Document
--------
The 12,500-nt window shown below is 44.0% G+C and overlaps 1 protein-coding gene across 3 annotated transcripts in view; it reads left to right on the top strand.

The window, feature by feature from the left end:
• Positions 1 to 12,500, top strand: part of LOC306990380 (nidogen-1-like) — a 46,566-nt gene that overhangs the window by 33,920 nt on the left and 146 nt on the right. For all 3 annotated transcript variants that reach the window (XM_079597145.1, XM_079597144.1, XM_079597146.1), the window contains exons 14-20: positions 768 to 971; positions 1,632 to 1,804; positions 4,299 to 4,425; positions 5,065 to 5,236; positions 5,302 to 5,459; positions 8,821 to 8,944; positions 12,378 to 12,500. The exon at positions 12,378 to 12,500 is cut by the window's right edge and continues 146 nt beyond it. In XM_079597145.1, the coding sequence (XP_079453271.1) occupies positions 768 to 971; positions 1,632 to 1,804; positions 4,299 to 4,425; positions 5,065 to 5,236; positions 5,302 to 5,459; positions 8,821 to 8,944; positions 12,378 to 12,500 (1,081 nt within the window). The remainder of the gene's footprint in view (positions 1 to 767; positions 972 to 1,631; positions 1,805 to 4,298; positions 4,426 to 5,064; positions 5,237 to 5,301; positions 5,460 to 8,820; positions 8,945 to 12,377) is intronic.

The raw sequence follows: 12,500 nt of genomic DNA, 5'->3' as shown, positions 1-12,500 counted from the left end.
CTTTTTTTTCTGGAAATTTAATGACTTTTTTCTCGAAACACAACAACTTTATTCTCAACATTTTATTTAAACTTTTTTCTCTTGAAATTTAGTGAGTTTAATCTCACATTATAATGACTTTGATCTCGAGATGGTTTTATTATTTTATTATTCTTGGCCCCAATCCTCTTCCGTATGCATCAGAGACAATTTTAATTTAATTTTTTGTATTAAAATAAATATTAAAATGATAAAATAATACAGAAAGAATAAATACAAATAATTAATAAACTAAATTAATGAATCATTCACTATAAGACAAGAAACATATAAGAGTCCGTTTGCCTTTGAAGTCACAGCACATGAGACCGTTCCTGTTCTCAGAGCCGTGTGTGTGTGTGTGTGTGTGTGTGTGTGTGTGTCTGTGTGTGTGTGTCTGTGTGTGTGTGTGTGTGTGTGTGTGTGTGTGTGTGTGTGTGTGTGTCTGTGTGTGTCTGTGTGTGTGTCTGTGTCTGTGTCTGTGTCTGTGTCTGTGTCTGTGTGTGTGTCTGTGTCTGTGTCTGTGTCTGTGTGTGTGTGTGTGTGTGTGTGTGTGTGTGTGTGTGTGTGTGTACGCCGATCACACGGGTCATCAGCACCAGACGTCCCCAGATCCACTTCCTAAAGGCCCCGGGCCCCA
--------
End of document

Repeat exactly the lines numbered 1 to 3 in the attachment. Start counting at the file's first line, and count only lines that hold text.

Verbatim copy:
The 12,500-nt window shown below is 44.0% G+C and overlaps 1 protein-coding gene across 3 annotated transcripts in view; it reads left to right on the top strand.

The window, feature by feature from the left end:
• Positions 1 to 12,500, top strand: part of LOC306990380 (nidogen-1-like) — a 46,566-nt gene that overhangs the window by 33,920 nt on the left and 146 nt on the right. For all 3 annotated transcript variants that reach the window (XM_079597145.1, XM_079597144.1, XM_079597146.1), the window contains exons 14-20: positions 768 to 971; positions 1,632 to 1,804; positions 4,299 to 4,425; positions 5,065 to 5,236; positions 5,302 to 5,459; positions 8,821 to 8,944; positions 12,378 to 12,500. The exon at positions 12,378 to 12,500 is cut by the window's right edge and continues 146 nt beyond it. In XM_079597145.1, the coding sequence (XP_079453271.1) occupies positions 768 to 971; positions 1,632 to 1,804; positions 4,299 to 4,425; positions 5,065 to 5,236; positions 5,302 to 5,459; positions 8,821 to 8,944; positions 12,378 to 12,500 (1,081 nt within the window). The remainder of the gene's footprint in view (positions 1 to 767; positions 972 to 1,631; positions 1,805 to 4,298; positions 4,426 to 5,064; positions 5,237 to 5,301; positions 5,460 to 8,820; positions 8,945 to 12,377) is intronic.